EMERGING MARKETS-Stocks rise on trade relief, growth worries curb optimism
By Sruthi Shankar
Aug 14 (Reuters) - Asian equities and currencies led gains in emerging markets on Wednesday on relief over Washington's move to delay tariffs on some Chinese goods, although weak data and political turmoil continued to weigh on risk sentiment.
The yuan CNY= jumped to its highest level in a week and mainland China stocks .CSI300, .SSEC edged higher after U.S. President Donald Trump backed off his Sept. 1 deadline for 10% tariffs on certain Chinese imports and said both sides will speak again by phone within the next two weeks.
The news set off a wave of buying in global markets, with the MSCI index of developing world stocks .MSCIEF jumping 0.5% as heavyweight indexes of South Korea .KS11, Taiwan .TWII and India .BSESN.NSEI gained between 0.6% and 1.3%.
"The delay... provides a much needed respite for EM spreads, and the monetary policy outlook remains strongly supportive for the asset class," Trieu Pham, EM sovereign debt strategist at ING wrote in a note. "However, the lack of visibility means that we remain vulnerable to headline risk and rates volatility."
The gains were mostly limited to Asian markets, as data pointing to a surprise drop in Chinese industrial output growth and slump in German exports underpinned fears the global economy was heading for recession.
Russia's rouble RUB= fell 0.5% and its main stock index .IMOEX declined as prices of oil, the country's main export, dropped on disappointing data from China and a rise in U.S. crude inventories. O/R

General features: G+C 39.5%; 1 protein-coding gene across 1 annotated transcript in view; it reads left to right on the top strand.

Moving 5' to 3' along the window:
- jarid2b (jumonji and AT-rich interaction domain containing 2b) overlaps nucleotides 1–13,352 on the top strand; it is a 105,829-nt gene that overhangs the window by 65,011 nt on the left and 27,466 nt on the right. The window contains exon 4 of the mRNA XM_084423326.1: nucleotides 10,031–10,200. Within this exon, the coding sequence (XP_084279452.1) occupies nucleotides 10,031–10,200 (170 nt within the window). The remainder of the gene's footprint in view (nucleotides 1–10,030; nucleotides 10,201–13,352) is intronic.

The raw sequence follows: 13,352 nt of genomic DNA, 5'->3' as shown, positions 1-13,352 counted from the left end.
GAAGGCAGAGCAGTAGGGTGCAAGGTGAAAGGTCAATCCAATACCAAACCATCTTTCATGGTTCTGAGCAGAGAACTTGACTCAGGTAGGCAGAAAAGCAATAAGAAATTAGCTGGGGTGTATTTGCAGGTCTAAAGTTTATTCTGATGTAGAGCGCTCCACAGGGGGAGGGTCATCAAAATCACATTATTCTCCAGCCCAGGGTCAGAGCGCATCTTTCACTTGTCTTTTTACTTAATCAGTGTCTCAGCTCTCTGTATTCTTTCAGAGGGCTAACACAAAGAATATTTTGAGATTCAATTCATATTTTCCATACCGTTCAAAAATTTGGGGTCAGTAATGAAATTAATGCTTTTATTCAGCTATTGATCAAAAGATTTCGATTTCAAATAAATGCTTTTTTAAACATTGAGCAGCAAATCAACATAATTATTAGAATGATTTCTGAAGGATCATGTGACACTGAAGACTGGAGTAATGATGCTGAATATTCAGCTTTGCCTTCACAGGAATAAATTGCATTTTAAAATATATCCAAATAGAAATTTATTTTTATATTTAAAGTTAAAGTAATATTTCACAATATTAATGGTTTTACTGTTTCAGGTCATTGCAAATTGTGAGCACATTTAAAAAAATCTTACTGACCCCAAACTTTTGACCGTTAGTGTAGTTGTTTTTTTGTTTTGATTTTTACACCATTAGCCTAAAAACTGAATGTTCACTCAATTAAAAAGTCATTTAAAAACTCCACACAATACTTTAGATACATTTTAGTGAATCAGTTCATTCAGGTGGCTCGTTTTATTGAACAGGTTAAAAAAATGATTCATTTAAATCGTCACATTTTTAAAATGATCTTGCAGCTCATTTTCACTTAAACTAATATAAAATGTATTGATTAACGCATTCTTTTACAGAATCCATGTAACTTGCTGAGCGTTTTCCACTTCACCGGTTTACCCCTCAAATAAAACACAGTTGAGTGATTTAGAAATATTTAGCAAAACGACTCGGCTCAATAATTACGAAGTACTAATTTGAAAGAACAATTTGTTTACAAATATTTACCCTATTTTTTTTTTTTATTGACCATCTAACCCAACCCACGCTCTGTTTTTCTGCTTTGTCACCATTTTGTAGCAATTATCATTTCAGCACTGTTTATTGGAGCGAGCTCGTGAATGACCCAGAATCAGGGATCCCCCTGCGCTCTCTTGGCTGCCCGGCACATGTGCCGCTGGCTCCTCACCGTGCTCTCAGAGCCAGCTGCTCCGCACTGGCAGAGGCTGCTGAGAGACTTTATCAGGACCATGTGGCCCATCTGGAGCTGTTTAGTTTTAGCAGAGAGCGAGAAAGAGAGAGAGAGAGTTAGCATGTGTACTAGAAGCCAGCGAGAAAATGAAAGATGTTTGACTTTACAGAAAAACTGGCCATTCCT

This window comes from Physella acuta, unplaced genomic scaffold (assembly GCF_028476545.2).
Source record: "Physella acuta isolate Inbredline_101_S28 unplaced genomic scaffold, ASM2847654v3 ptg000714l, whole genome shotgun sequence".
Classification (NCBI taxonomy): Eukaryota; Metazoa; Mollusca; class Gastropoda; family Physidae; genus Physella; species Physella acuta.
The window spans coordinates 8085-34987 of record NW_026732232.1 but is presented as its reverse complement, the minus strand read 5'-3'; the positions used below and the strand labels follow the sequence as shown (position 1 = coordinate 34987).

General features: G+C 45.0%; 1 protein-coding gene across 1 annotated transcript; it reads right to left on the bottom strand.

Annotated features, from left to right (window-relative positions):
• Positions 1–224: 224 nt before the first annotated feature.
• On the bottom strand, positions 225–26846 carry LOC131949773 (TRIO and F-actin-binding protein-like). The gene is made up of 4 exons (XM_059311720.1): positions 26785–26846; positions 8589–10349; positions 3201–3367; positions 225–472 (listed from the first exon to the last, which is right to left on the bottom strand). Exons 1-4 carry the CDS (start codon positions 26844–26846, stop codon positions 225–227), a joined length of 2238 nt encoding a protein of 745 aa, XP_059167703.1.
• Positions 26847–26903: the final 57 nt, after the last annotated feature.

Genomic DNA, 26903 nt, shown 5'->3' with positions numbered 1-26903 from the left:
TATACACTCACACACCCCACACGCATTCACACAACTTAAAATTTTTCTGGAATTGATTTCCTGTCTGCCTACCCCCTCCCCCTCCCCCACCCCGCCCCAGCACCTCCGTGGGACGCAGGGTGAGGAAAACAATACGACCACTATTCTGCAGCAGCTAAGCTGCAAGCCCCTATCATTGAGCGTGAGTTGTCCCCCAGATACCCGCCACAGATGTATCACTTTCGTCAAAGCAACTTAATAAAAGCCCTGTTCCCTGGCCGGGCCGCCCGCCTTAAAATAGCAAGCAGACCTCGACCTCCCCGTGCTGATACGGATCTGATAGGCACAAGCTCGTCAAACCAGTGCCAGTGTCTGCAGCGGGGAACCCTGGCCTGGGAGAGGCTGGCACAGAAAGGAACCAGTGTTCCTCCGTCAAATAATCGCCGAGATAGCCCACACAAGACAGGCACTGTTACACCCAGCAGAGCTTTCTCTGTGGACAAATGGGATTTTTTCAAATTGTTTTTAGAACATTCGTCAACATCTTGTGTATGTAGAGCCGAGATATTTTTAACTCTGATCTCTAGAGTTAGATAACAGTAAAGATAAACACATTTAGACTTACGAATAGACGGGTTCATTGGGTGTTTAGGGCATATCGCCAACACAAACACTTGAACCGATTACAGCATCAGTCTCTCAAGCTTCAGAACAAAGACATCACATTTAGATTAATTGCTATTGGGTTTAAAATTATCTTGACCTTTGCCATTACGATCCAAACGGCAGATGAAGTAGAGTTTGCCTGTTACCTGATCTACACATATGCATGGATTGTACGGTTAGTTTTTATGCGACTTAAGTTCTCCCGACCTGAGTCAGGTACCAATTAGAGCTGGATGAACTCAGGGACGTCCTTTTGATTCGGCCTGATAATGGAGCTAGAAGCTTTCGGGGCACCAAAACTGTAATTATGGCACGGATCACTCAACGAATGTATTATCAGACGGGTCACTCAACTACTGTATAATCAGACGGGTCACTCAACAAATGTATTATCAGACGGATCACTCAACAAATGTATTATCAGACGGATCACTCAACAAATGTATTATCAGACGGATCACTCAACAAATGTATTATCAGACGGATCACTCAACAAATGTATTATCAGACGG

The Turkish lira TRY= slid 0.5%, while South Africa's rand ZAR= shed 0.3% ahead of the release of June retail sales numbers. A Reuters poll of economists are predicting a 2.3% expansion in the economy's largest sector.
The Indian rupee INR=, however, edged higher after hitting a fresh five-month low on Tuesday when soft retail sales data for July boosted expectations of another interest rate cut in October.
India has been one of many emerging economies to cut rates this year, and by a wider margin than expected, as central banks turn to monetary policy easing to offset slowing growth in the wake of U.S.-China trade war.
Hong Kong-listed shares .HSI gave back early gains even as the country's airport reopened after violent clashes between police and pro-democracy protesters.
Second-quarter growth numbers for east European economies pointed to a mixed picture, the Czech Republic expanding more than expected and Hungary's economy slowing to an annual 4.9%, still exceeding analyst forecasts.
The crown EURCZK= and the forint EURHUF= held steady against the euro. Meanwhile, the Polish zloty EURPLN= fell 0.3% after data showed its economy slowed more than expected in the previous quarter.
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(Reporting by Sruthi Shankar in Bengaluru; Editing by Stephen Powell)
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